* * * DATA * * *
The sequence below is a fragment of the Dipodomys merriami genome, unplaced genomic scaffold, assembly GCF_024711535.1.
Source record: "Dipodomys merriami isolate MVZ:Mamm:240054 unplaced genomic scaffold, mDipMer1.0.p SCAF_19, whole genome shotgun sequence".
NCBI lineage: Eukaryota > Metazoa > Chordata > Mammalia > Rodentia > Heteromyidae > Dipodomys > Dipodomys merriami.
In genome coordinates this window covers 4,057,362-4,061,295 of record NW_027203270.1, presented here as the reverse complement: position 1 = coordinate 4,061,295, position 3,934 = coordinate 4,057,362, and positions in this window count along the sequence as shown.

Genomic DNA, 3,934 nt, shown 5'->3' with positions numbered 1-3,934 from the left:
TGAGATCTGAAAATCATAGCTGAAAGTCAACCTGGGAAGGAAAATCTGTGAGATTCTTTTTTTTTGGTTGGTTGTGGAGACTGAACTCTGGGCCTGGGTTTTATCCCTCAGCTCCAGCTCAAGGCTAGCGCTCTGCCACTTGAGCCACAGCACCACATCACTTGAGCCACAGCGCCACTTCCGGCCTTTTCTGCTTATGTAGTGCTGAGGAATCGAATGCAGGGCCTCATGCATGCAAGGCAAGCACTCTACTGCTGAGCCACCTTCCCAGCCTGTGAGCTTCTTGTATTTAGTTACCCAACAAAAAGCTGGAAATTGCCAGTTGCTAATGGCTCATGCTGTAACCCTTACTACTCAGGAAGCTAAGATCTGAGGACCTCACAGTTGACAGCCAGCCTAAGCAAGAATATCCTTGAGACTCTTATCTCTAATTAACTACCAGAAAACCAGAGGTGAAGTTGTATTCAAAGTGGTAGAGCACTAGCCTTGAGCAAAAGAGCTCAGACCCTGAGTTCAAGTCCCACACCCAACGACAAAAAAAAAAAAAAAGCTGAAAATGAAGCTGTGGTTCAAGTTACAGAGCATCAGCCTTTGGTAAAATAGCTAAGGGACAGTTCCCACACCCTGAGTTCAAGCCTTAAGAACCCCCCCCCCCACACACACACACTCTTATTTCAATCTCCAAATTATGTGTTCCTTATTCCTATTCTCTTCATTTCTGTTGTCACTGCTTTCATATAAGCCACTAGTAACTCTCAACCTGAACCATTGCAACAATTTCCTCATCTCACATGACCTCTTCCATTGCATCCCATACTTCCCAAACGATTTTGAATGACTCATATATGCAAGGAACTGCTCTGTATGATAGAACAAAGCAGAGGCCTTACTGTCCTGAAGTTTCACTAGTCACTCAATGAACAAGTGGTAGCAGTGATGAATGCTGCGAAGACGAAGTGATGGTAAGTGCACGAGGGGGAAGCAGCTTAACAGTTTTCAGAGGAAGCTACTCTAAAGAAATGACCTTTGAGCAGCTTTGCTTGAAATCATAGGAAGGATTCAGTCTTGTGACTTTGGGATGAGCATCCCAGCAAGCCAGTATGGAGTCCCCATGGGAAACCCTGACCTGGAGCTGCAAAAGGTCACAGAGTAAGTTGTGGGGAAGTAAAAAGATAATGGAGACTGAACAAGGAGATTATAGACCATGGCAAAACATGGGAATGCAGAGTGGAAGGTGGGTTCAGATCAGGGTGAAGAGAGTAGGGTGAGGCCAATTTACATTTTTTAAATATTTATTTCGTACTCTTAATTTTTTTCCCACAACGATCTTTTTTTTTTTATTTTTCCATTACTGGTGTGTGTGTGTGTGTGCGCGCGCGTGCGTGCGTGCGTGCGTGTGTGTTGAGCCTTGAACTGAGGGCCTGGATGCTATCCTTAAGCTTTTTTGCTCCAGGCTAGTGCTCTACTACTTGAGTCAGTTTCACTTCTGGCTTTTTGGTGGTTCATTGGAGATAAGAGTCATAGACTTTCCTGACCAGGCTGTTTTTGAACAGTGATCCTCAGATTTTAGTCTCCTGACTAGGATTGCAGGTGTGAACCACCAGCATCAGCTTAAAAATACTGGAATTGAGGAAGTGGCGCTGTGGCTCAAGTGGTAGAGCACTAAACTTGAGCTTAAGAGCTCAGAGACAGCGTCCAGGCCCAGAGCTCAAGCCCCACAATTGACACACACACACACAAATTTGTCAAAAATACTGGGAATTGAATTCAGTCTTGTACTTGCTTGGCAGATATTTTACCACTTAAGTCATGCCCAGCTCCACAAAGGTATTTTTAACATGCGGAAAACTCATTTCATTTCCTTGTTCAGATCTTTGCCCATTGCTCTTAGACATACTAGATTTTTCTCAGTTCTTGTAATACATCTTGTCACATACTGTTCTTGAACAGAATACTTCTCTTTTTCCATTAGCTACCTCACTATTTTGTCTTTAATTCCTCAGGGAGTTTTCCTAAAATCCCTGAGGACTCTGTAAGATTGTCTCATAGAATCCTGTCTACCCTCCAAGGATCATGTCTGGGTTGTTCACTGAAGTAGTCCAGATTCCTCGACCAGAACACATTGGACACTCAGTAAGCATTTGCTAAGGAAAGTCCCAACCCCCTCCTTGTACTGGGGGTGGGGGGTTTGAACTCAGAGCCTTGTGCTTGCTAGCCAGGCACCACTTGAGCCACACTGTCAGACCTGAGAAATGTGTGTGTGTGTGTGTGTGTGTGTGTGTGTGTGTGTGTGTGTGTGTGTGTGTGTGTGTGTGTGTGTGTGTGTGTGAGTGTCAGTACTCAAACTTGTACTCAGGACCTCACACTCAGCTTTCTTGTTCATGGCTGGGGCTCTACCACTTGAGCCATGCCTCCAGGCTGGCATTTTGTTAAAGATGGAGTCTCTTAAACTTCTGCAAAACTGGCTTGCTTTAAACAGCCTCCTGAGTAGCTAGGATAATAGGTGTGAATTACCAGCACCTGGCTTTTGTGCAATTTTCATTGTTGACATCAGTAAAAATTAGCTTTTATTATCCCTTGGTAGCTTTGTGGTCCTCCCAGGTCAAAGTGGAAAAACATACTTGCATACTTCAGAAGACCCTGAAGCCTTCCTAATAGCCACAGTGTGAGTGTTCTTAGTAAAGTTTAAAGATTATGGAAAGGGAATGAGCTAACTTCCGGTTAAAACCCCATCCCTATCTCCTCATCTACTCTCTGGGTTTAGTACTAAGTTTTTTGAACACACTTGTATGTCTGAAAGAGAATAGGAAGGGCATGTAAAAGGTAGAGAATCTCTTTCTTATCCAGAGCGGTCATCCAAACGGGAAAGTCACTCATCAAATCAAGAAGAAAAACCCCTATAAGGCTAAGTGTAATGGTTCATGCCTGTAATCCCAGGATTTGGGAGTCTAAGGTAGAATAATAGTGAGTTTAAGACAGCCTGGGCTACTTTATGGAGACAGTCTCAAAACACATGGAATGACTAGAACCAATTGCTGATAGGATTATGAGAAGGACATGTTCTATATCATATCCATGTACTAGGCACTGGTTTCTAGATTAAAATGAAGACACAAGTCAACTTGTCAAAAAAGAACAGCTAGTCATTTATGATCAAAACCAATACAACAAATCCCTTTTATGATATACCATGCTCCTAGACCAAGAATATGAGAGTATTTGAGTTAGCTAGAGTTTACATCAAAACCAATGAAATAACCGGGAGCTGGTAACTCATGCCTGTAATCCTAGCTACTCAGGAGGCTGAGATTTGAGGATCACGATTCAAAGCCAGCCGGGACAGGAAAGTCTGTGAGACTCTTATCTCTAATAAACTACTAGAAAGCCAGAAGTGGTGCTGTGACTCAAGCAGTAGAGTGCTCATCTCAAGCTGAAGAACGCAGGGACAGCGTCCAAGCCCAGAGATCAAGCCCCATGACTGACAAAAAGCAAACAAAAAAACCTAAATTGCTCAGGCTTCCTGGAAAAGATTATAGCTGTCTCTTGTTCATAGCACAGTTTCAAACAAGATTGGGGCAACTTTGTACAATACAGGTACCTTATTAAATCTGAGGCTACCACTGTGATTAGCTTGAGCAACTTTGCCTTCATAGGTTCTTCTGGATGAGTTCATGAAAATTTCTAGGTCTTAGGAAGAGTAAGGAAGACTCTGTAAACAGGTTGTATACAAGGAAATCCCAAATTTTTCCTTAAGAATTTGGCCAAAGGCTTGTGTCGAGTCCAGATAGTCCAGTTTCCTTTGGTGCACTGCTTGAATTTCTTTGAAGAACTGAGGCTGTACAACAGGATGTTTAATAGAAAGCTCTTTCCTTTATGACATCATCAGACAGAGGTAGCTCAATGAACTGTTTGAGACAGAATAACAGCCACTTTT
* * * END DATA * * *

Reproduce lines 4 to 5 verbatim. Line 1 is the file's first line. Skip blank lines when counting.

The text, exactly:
In genome coordinates this window covers 4,057,362-4,061,295 of record NW_027203270.1, presented here as the reverse complement: position 1 = coordinate 4,061,295, position 3,934 = coordinate 4,057,362, and positions in this window count along the sequence as shown.

Genomic DNA, 3,934 nt, shown 5'->3' with positions numbered 1-3,934 from the left: